A Permaculture Journey: Throughout the autumn, life has been all about harvesting
My mum and I have been busy in the orchard collecting apples and I have been turning inwards to harvest what I am learning.
As part of undertaking a Diploma in Applied Permaculture Design I’ve been trying to get to as many courses as I can to broaden my skills and I recently had the privilege of attending an advanced design course on Regenerative Agriculture.
RegenAG was led by Australian permaculturalist Darren Doherty, who has decades of experience designing broad scale agricultural landscapes across the world. Despite his carnivorous tendencies, which pushed my edges as a vegan, he was a joy to listen to and learn from.
At the start of the course Darren passionately described how we shouldn’t be talking about sustainability – that is preserving resources as they are for future generations – we should be talking about regeneration. So instead of just sustaining or conserving soils, how can we build them? How can we regenerate landscapes or even communities?
Over the week we looked at the tools for achieving this, covering everything from trees to tractor fittings. Darren also talked about the practicality of permaculture and encouraged us to design for systems to be manageable, simple and elegant.
This was a welcome relief. When I look at my smallholding, sometimes all I see is design potential, a multitude of possible plant combinations and a never-ending to-do list. Now I know that I need to design instead for low maintenance and feasibility, making the least change for the greatest effect.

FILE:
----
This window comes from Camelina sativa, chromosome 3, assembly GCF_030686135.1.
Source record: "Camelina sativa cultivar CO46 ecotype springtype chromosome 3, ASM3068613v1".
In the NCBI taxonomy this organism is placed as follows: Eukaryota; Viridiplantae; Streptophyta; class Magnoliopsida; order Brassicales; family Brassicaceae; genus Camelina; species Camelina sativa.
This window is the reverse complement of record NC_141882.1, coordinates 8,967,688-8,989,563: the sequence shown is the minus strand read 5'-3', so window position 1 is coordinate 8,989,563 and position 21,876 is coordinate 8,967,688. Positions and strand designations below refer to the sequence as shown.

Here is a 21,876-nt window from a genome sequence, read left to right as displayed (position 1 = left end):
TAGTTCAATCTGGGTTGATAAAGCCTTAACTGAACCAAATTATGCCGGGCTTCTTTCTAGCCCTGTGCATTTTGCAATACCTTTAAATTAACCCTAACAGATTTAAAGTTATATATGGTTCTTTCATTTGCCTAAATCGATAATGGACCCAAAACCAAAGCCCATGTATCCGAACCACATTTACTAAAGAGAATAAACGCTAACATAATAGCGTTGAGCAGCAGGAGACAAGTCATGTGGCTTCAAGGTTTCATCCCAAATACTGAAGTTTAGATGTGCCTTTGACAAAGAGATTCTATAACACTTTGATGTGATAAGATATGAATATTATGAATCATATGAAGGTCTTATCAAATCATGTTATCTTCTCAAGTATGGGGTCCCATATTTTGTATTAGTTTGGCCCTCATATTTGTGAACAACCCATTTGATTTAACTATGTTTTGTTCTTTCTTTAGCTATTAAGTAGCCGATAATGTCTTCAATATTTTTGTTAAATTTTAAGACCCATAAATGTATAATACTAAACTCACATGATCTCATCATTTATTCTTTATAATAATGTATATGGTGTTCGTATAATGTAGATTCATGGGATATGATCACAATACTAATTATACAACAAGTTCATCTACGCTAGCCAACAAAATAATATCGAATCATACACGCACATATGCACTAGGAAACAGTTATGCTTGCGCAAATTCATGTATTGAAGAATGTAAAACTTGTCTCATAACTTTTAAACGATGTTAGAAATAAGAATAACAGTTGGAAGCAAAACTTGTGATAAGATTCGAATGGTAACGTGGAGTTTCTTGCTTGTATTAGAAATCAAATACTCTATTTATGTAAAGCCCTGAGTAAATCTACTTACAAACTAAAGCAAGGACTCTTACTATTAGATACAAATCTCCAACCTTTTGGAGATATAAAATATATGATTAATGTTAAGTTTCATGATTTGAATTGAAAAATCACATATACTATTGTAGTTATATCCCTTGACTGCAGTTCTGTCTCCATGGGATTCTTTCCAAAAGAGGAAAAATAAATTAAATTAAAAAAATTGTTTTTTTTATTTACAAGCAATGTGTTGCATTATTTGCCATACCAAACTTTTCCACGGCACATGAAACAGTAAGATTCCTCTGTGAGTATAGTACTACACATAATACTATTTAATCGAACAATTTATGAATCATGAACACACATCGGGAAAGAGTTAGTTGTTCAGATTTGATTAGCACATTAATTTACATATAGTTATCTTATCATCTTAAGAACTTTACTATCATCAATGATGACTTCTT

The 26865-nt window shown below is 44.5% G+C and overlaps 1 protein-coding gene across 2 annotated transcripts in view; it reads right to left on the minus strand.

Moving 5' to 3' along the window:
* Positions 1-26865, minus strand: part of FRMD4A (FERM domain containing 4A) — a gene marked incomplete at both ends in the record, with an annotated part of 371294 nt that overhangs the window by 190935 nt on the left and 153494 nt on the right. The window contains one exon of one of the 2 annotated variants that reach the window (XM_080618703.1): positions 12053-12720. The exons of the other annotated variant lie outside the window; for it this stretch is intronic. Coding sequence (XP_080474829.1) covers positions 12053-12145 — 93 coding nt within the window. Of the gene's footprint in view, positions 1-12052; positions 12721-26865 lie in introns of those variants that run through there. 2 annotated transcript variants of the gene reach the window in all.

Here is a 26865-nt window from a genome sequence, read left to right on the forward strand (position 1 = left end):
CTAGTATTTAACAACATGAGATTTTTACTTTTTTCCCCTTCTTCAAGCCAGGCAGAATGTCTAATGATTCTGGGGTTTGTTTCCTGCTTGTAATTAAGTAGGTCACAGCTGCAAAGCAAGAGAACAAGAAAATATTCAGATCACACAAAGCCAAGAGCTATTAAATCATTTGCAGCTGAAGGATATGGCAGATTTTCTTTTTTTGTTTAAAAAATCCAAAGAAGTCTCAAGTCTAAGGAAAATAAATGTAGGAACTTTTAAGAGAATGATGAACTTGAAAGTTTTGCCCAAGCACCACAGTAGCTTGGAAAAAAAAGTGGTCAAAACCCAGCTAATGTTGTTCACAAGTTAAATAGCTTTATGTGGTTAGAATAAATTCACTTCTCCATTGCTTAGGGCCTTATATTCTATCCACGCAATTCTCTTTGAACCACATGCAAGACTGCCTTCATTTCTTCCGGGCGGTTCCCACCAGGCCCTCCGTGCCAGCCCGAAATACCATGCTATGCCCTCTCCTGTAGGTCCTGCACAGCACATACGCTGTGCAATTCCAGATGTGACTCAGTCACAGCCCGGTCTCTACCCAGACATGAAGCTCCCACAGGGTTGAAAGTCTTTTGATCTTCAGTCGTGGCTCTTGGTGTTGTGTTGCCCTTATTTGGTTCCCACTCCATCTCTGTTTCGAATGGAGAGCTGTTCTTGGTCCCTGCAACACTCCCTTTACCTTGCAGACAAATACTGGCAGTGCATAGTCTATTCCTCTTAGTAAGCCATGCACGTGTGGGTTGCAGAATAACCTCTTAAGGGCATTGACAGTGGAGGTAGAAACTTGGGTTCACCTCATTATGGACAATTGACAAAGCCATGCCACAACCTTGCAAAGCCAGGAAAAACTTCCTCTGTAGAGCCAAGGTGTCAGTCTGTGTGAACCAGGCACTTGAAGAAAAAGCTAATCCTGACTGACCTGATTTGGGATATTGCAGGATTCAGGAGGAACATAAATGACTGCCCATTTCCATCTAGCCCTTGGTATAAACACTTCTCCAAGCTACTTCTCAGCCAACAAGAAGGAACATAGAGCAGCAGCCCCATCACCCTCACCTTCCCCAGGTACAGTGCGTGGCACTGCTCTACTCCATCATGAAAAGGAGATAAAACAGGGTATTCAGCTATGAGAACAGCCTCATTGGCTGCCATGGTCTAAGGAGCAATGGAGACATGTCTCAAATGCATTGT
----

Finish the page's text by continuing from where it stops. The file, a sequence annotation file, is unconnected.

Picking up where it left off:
Darren has also worked as a design consultant for many years, which is something I would love to do in the future, and what I liked about his business advice is that he sees Gaia as his primary client. Each work opportunity is a chance to help regenerate the land as well as pay the bills.
Another core consideration of permaculture is how we use energy – not just electricity but also other aspects of what US permaculture designer Ethan Roland describes as the eight forms of capital. These include our material, financial, social, cultural, living, intellectual, experiential and spiritual resources.
Darren asks his clients, “Where are you bleeding?” That is, in which area are your resources being drained? You can apply this thinking to all areas of your life.
At Brook End, where I live, I made a pact with myself not to design any changes for my family’s smallholding until I had lived on the land and observed it for at least a full turning of the year. I wanted to witness the trees change, see where the fruit hangs, which paths we walk most, and what becomes a chore or a bore. In this way, I can see where our energy is being drained. Are we spending too much on compost when we could make more of our own? Are we walking an overly-long path to let out the rescued chickens? By ignoring those weeds for one day too many are we creating more work for ourselves in the long run?
This is the beauty of design. If you start to pay attention to your life and the land and recognise the changes you can make to save time, money and energy, ultimately you will have more time to enjoy it all and witness the magic of a productive garden filled with wild life.